How to move WSL distributions, including Docker images, to new locations on Windows

March 15, 2023 MrAnyx 4 min to read

If you need to move your WSL distributions, including Docker images, to a new location due to limited storage or for performance and security reasons, you've come to the right place. Indeed, by default, wsl distribution and located in your main storage driver which is the C:/ drive.

Moving WSL distributions can be a complex task, but in this blog post, we'll provide you with a comprehensive guide to help you move your Linux environment seamlessly.

By following these step-by-step instructions, you'll be able to transfer your WSL distributions to a new location without losing any data or configuration. Keep reading to learn how to move your WSL distributions and improve your computer's storage and performance!

Determine the distribution you want to move

First of all, before exporting the data from the WSL distributions, we need to know the name of the distributions.

To do this, nothing could be simpler, you just have to execute the following command:

wsl --list --verbose

Or more quickly

wsl -l -v

This command should return the following result:

In the NAME column, you will find the names of all the distributions that are currently installed on your computer.

Note that in my case, there are also the two distributions related to Docker Desktop. This is normal. If you use WSL as a base for Docker Desktop, you should also see the two lines that relate to docker-desktop and docker-desktop-data.

The commands that we will run next can also be used to change the localization of the two Docker Desktop distributions.

Export the distribution’s data

Now that we know the names of the different WSL distributions, we can export their content in order to keep the data they contain.

To do this, simply run the following command:

wsl --export <distro_name> <distro_name>.tar

by replacing <distro_name> with the name of the distribution you want.

You should end up with something like this:

wsl --export docker-desktop docker-desktop.tar

Once executed, you should see a new .tar file appear at the location where you are in your terminal.

Unregister the distribution

Now we can delete the distribution we have just exported. Indeed, all the data contained in the distribution are present in the tar file that we have just generated.

To delete a distribution, type the following command:

wsl --unregister <distro_name>

Again, you will only need to replace <distro_name> with the distribution you wish to remove.

For example, this is equivalent to issuing the following command:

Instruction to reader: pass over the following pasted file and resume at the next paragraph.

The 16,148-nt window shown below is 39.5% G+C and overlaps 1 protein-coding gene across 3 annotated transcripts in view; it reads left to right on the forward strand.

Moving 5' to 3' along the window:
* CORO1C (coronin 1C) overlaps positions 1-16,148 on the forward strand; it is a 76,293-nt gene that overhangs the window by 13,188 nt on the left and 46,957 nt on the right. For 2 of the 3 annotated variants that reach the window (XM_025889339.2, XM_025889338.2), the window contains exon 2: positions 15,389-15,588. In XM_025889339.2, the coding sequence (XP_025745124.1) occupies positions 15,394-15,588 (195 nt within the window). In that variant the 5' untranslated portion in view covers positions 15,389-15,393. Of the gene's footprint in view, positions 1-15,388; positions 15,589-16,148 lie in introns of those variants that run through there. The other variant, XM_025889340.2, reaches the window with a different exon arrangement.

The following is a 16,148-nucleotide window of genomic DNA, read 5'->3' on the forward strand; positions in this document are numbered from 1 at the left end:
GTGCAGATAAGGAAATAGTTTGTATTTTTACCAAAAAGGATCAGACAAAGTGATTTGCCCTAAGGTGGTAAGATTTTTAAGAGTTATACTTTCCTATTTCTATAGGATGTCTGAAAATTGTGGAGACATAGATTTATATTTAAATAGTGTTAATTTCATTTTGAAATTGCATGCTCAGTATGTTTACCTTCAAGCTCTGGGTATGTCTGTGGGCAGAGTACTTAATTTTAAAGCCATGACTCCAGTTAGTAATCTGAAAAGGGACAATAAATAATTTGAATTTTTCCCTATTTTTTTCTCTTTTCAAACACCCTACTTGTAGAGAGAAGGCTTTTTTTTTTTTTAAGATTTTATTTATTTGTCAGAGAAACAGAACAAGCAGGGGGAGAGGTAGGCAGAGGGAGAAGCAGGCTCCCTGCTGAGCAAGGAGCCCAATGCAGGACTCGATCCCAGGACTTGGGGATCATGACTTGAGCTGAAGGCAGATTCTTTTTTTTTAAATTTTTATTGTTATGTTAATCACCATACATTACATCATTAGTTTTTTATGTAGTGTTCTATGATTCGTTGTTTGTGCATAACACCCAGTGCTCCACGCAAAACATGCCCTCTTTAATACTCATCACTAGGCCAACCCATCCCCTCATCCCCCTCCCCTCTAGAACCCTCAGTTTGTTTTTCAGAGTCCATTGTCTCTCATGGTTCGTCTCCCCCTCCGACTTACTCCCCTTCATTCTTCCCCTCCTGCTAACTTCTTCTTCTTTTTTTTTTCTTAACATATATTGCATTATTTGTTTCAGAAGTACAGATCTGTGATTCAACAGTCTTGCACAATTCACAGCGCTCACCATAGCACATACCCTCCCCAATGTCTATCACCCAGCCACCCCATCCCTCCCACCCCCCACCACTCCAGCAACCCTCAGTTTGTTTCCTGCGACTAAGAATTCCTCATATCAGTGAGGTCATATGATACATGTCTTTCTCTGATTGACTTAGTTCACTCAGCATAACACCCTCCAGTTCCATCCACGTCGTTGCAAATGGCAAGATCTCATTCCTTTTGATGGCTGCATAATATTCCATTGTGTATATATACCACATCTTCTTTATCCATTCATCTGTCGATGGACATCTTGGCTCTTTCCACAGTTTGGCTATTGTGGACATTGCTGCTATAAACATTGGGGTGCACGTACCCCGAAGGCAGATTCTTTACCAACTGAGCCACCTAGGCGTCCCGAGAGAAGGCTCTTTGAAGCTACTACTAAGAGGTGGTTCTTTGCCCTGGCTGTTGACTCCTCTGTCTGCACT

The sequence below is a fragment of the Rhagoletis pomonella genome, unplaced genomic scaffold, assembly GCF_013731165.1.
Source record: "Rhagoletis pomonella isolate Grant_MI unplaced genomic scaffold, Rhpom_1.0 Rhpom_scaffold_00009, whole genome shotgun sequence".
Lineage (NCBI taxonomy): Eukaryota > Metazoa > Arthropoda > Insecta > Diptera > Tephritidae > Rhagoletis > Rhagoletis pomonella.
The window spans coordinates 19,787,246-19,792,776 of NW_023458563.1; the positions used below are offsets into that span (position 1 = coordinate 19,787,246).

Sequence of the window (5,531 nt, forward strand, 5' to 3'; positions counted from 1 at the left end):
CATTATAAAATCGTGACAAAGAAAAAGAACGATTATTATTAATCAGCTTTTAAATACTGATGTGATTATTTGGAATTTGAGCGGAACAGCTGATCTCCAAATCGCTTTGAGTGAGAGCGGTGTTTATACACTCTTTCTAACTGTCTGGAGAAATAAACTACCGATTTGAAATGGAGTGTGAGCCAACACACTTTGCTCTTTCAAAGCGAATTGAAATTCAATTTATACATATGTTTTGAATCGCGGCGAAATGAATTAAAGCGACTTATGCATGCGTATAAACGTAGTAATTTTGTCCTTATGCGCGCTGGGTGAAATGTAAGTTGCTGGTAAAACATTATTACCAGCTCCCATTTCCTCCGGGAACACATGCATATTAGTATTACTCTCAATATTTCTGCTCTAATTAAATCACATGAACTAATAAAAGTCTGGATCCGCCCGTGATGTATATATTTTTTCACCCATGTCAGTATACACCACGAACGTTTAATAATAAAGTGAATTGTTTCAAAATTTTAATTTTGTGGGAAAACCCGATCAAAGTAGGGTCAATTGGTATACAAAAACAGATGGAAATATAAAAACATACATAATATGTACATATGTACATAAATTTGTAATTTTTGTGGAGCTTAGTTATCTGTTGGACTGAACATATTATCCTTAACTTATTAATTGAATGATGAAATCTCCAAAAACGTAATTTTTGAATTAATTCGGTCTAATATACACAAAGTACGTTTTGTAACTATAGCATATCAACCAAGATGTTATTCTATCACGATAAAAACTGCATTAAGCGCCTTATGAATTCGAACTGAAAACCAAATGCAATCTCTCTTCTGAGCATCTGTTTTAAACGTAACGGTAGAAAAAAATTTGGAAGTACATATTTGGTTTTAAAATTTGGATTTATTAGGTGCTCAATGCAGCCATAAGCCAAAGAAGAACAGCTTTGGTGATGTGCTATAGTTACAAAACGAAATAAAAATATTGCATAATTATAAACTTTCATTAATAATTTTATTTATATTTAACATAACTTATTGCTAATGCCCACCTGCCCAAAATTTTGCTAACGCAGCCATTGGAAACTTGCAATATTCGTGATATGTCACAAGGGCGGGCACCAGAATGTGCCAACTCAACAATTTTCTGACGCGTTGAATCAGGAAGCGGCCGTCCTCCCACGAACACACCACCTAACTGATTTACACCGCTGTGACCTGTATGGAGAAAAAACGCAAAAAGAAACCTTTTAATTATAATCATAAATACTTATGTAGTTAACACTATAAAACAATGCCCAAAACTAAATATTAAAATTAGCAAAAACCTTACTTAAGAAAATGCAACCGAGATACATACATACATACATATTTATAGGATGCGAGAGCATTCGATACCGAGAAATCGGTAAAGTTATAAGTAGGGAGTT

wsl --unregister docker-desktop

This command will remove the distribution in question and free up the associated space. Thus, since distributions are installed by default on the C:/ drive, this will greatly reduce the amount of space used on that drive.

Import the data to a new location

All that remains is to re-import the distribution to a new location. To do this, run the following command:

wsl --import <distro_name> <path> <distro_name>.tar --version 2

This command will recreate in the desired location the <distro_name> distribution from the backup we made earlier with the .tar file.

You should end up with something like this:

wsl --import docker-desktop D:\WSL\docker-desktop docker-desktop.tar --version 2

If you want to recreate the distribution in a sub-folder that does not yet exist, you may need to create this sub-folder first.

If you are using Git Bash as your terminal, the path entered should look something like this: /d/WSL/path.


Wrapping up, if you're looking for a way to free up space on your computer or want to give your system a performance boost, moving your WSL distributions, including Docker images, to a new location on Windows can be a great solution.

Even if you're not a tech expert, don't worry, it's not as complicated as it may seem. Just follow our simple guide, which includes exporting your distribution's data, unregistering the distribution, and then importing the data to a new location. By following these steps, you can relocate your Linux environment without losing any important data or configuration. So why not give it a try and see the difference it can make to your system?

This work is made available under the terms of the license Licence Creative Commons